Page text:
Elements of Strategy
The causes which condition the use of the combat in strategy, may be easily divided into elements of different kinds, such as the moral, physical, mathematical, geographical and statistical elements.
The first class includes all that can be called forth by moral qualities and effects; to the second class belong the whole mass of the military force, its organization, the proportion of the three arms, etc., etc.; to the third class, the angle of the operations’ line, the concentric and eccentric movements in as far as their geometrical nature has any value in the calculation; to the fourth the influences of country, as commanding points, hills, rivers, woods, roads, etc., etc.; lastly to the fifth, all the means of supply, etc., etc. The separation of these things once for all in the mind does good in giving clearness to the ideas of things, and helping us to estimate at once, at a higher or lower value, the different classes as we pass onwards. For, in considering them separately, many lose of themselves their borrowed importance; one feels, for instance, quite plainly that the value of a base of operations, even if we look at nothing in it but the position of the line of operations, depends much less in that simple form on the geometrical element of the angle which they form with one another, than on the nature of the roads and the country through which they pass.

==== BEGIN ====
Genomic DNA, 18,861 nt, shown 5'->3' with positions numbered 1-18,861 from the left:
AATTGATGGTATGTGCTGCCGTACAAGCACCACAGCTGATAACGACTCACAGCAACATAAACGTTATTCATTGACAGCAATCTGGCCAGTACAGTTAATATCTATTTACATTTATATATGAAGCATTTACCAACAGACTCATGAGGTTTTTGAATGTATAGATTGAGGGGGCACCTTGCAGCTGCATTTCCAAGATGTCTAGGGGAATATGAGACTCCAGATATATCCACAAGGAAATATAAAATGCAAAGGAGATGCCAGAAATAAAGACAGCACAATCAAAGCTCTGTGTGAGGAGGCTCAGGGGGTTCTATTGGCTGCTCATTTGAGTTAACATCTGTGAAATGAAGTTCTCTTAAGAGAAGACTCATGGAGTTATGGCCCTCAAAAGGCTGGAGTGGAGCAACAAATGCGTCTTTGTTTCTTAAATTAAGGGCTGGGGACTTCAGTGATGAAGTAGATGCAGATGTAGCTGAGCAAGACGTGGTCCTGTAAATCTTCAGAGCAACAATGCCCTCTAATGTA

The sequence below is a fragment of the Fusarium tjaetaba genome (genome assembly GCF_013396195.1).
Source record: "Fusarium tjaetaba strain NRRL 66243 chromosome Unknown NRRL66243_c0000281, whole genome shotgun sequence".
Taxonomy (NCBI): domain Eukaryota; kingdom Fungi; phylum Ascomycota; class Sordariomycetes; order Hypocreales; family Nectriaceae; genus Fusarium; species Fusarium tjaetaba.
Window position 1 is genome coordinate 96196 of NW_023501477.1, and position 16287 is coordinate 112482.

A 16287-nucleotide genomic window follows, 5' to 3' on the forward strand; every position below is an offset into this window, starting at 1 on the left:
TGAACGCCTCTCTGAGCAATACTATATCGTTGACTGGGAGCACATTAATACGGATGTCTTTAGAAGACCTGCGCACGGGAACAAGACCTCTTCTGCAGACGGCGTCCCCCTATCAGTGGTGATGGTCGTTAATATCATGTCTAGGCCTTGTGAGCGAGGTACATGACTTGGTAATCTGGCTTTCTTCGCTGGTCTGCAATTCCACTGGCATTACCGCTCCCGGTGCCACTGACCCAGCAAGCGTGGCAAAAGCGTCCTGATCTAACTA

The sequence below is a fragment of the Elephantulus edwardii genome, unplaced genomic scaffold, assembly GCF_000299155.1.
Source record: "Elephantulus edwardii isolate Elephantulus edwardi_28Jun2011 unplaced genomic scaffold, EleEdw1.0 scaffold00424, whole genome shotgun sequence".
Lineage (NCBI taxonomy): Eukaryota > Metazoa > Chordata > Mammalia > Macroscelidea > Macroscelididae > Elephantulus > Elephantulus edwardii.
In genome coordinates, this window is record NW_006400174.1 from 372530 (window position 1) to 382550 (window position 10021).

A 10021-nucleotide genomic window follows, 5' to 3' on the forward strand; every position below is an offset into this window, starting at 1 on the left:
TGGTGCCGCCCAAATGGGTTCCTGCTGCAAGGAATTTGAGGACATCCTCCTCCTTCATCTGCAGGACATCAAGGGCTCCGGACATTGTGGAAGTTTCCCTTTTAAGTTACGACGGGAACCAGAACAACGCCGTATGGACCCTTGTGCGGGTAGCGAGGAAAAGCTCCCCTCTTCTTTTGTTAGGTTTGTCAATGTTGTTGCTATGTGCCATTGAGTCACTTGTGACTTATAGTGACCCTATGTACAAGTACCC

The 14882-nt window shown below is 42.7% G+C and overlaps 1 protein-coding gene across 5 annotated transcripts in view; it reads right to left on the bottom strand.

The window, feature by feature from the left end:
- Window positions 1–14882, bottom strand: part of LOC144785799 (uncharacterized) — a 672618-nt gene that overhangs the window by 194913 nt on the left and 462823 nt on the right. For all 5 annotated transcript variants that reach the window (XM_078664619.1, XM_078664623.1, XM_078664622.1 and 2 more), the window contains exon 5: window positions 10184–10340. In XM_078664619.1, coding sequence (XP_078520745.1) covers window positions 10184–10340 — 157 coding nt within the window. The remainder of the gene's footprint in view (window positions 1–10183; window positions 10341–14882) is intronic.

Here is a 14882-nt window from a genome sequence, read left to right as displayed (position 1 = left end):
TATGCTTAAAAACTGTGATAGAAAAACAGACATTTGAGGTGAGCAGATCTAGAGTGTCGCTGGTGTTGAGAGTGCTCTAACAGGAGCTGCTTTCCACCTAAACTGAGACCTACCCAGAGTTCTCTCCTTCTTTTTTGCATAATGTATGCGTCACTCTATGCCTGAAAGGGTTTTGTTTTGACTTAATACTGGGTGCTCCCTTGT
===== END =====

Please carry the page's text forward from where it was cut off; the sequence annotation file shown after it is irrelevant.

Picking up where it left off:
But to treat upon strategy according to these elements would be the most unfortunate idea that could be conceived, for these elements are generally manifold, and intimately connected with each other in every single operation of war. We should lose ourselves in the most soulless analysis, and as if in a horrid dream, we should be for ever trying in vain to build up an arch to connect this base of abstractions with facts belonging to the real world. Heaven preserve every theorist from such an undertaking! We shall keep to the world of things in their totality, and not pursue our analysis further than is necessary from time to time to give distinctness to the idea which we wish to impart, and which has come to us, not by a speculative investigation, but through the impression made by the realities of war in their entirety.